Toeing the county line

Bexar County officials have a packed legislative agenda

With the 79th session of the Texas Legislature underway, dozens of special-interest groups have begun lobbying for a piece of the legislative pie, which could be divvied among nearly 5,000 prospective bills. Along with the environmentalists, big businesses, and religious fundamentalists competing for the attention of Austin lawmakers is an entity few would think of as a typical "special interest": Bexar County government.

Bexar County's participation in the legislative process can range from active campaigning to passive monitoring, depending on the importance of particular bills.

According to Leilah Powell, Bexar County's government relations manager, each session the county adopts a legislative program identifying 55 areas of interest, from environmental management to judicial jurisdiction, that are locally important. Powell then reviews thousands of bills as do organizations such as the Texas Association of Counties and the Texas Conference of Urban Counties, both of which Bexar County is a member.

This session, the evaluation process has yielded a 44-page legislative agenda, available on-line at

"My job is to go to the `Bexar County's legislative` delegation and explain to them what the issues are and see if there is interest in sponsoring those particular bills," Powell says. "And we're making sure that if there's a bill that could hurt Bexar County, we're showing up and testifying against that."

This session, county officials are eyeing bills that affect county governments across Texas, not just Bexar County. This includes such proposals as the controversial HB 305, which would allow government officials to meet for presentations without posting a public meeting notice, provided no action is taken. And HB 483, which would make child-care facilities exempt from property taxes.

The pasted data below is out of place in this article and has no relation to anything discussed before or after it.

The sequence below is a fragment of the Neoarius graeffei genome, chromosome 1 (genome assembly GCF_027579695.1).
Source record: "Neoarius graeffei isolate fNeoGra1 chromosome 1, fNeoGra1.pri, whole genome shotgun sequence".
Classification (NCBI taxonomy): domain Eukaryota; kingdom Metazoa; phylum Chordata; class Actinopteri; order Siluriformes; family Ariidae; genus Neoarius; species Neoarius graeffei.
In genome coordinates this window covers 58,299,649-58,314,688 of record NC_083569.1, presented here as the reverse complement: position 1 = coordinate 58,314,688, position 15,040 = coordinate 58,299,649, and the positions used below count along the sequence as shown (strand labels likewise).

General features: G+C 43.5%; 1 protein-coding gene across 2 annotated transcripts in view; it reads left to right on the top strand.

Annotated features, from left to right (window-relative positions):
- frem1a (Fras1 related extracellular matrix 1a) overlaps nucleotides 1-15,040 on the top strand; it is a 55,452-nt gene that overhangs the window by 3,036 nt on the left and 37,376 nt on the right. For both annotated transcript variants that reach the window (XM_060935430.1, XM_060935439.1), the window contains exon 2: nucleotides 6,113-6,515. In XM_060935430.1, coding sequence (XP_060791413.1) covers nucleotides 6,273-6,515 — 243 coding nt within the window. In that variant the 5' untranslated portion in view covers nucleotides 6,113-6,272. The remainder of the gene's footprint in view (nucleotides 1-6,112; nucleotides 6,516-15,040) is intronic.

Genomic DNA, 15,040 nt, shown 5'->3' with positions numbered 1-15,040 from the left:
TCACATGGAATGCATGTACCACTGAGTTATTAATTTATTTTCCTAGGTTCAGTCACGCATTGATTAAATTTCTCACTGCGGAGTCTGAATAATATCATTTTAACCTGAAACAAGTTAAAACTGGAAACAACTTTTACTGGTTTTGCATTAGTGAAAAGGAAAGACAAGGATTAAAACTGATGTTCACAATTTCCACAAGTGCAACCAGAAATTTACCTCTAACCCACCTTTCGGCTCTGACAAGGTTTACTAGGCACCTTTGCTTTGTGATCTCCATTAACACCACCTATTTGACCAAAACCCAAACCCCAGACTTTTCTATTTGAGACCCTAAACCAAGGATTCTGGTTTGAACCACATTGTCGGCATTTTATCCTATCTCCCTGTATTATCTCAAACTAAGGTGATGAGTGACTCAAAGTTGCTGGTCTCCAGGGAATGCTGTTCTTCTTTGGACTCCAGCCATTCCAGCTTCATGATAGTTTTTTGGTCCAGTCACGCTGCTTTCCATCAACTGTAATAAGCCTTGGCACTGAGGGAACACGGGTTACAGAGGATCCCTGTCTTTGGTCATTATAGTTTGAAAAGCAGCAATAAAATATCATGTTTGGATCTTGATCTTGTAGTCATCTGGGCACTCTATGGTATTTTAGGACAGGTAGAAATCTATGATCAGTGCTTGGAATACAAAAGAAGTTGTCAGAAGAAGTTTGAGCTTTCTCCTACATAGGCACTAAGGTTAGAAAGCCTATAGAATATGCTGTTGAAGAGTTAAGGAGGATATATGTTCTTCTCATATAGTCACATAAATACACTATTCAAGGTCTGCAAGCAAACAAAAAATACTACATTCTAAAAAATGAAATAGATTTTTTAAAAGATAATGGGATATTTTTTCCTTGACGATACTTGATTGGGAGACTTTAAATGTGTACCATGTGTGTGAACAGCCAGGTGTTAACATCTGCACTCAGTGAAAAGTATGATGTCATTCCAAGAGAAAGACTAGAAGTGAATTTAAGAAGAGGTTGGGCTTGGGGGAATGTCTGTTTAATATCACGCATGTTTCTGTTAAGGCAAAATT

Receiving the highest priority are bills
such as HB 287, which would establish an
oversight committee for Bexar County's
child protective services program.

Receiving the highest priority are bills that speak directly to Bexar County, such as HB 287, which would establish an oversight committee for Bexar County's child protective services program. Also on the slate are a number of resolutions that have yet to be filed as bills, including initiatives that would transfer felons appealing their sentences to state facilities, one of several strategies to ease the strain on the County's prison population.

With many bills yet to be filed in this young session, the County's priorities could change as the session progresses. Currently at the top of the County's list is a draft of a bill that would allow county courts to raise money for building improvements.

"We can't continue to rely on grant dollars and donations to fix public buildings, so we're hoping we can generate revenue from a filing fee that can allow us to make improvements for courts at the county level," Powell says.

Of all the bills the County is monitoring, endorsing, or lobbying against, one is of particular importance: the closure of San Antonio State Hospital and State School, which would put a greater strain on Bexar County's health care system.

The County opposes the closures. `"See related story, "Last-ditch measures," November 4-10, 2004.`

Powell doesn't like to think of herself as a lobbyist for the County (understandable considering how loaded the word has become), but she'll have to walk like a lobbyist and talk like a lobbyist to compete for lawmakers' attention this session.

By Elyas Bakhtiari


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